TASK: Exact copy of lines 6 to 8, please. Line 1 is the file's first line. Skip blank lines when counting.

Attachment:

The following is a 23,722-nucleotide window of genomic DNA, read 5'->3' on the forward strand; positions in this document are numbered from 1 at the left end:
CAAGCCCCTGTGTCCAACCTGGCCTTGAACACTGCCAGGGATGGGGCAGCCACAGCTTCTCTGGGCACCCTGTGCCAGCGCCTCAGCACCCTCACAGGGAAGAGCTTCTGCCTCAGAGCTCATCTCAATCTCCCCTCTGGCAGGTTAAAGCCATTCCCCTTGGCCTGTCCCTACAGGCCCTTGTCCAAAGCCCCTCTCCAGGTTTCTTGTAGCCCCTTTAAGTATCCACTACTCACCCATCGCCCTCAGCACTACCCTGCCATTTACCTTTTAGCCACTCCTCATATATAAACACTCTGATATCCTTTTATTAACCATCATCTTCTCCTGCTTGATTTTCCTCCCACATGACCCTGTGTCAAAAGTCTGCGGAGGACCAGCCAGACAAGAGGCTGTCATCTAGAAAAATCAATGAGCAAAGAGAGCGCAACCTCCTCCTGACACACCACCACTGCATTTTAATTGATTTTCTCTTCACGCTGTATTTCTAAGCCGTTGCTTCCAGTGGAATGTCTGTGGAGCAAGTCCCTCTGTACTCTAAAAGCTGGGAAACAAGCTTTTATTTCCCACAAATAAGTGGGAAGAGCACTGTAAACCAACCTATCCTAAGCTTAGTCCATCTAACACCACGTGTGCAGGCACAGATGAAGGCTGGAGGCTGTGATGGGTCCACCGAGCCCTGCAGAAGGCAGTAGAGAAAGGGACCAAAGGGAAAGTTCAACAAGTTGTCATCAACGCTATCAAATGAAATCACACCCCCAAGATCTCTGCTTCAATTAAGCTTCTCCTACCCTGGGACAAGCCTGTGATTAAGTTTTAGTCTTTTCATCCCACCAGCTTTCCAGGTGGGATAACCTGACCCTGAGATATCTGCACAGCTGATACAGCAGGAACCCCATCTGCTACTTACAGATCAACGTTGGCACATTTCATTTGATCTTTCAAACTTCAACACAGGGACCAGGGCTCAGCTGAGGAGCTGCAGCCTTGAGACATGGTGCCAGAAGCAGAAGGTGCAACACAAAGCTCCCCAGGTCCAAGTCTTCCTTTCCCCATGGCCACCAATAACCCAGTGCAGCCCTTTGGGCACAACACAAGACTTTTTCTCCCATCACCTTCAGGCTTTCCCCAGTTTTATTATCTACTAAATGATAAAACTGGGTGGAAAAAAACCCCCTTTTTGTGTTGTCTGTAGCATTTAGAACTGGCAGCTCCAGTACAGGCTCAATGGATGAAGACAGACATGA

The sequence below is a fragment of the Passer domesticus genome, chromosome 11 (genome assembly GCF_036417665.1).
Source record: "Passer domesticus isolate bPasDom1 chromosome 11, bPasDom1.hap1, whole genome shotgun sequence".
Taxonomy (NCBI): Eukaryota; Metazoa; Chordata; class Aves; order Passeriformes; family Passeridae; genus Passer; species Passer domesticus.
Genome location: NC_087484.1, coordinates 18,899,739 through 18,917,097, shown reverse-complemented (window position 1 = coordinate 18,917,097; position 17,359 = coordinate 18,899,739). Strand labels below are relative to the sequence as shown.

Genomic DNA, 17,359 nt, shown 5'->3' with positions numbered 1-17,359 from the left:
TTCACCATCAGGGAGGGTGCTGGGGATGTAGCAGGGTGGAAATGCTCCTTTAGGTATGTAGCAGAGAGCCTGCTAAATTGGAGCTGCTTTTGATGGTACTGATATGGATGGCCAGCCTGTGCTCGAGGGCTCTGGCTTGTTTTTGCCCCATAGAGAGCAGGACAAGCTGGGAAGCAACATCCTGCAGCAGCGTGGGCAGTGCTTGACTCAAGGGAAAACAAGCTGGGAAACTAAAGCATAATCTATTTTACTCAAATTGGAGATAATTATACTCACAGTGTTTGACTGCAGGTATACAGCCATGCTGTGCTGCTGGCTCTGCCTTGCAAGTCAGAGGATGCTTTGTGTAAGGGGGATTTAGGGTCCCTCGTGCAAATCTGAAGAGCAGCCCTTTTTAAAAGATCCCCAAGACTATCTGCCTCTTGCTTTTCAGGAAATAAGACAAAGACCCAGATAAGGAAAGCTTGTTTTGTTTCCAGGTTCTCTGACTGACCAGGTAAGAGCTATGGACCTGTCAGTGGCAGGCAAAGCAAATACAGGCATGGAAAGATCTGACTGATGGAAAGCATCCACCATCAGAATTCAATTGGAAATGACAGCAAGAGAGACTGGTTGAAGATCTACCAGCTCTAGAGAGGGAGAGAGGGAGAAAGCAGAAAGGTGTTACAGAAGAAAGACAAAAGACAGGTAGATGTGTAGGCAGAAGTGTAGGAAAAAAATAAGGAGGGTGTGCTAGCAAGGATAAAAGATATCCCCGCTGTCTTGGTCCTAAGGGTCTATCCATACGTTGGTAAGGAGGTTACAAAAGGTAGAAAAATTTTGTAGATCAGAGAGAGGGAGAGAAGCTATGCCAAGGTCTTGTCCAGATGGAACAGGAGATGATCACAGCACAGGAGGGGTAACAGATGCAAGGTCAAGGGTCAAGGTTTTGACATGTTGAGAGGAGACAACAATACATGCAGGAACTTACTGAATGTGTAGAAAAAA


Genome location: NC_087484.1, coordinates 18,899,739 through 18,917,097, shown reverse-complemented (window position 1 = coordinate 18,917,097; position 17,359 = coordinate 18,899,739). Strand labels below are relative to the sequence as shown.

Genomic DNA, 17,359 nt, shown 5'->3' with positions numbered 1-17,359 from the left:
TTCACCATCAGGGAGGGTGCTGGGGATGTAGCAGGGTGGAAATGCTCCTTTAGGTATGTAGCAGAGAGCCTGCTAAATTGGAGCTGCTTTTGATGGTACTGATATGGATGGCCAGCCTGTGCTCGAGGGCTCTGGCTTGTTTTTGCCCCATAGAGAGCAGGACAAGCTGGGAAGCAACATCCTGCAGCAGCGTGGGCAGTGCTTGACTCAAGGGAAAACAAGCTGGGAAACTAAAGCATAATCTATTTTACTCAAATTGGAGATAATTATACTCACAGTGTTTGACTGCAGGTATACAGCCATGCTGTGCTGCTGGCTCTGCCTTGCAAGTCAGAGGATGCTTTGTGTAAGGGGGATTTAGGGTCCCTCGTGCAAATCTGAAGAGCAGCCCTTTTTAAAAGATCCCCAAGACTATCTGCCTCTTGCTTTTCAGGAAATAAGACAAAGACCCAGATAAGGAAAGCTTGTTTTGTTTCCAGGTTCTCTGACTGACCAGGTAAGAGCTATGGACCTGTCAGTGGCAGGCAAAGCAAATACAGGCATGGAAAGATCTGACTGATGGAAAGCATCCACCATCAGAATTCAATTGGAAATGACAGCAAGAGAGACTGGTTGAAGATCTACCAGCTCTAGAGAGGGAGAGAGGGAGAAAGCAGAAAGGTGTTACAGAAGAAAGACAAAAGACAGGTAGATGTGTAGGCAGAAGTGTAGGAAAAAAATAAGGAGGGTGTGCTAGCAAGGATAAAAGATATCCCCGCTGTCTTGGTCCTAAGGGTCTATCCATACGTTGGTAAGGAGGTTACAAAAGGTAGAAAAATTTTGTAGATCAGAGAGAGGGAGAGAAGCTATGCCAAGGTCTTGTCCAGATGGAACAGGAGATGATCACAGCACAGGAGGGGTAACAGATGCAAGGTCAAGGGTCAAGGTTTTGACATGTTGAGAGGAGACAACAATACATGCAGGAACTTACTGAATGTGTAGAAAAAA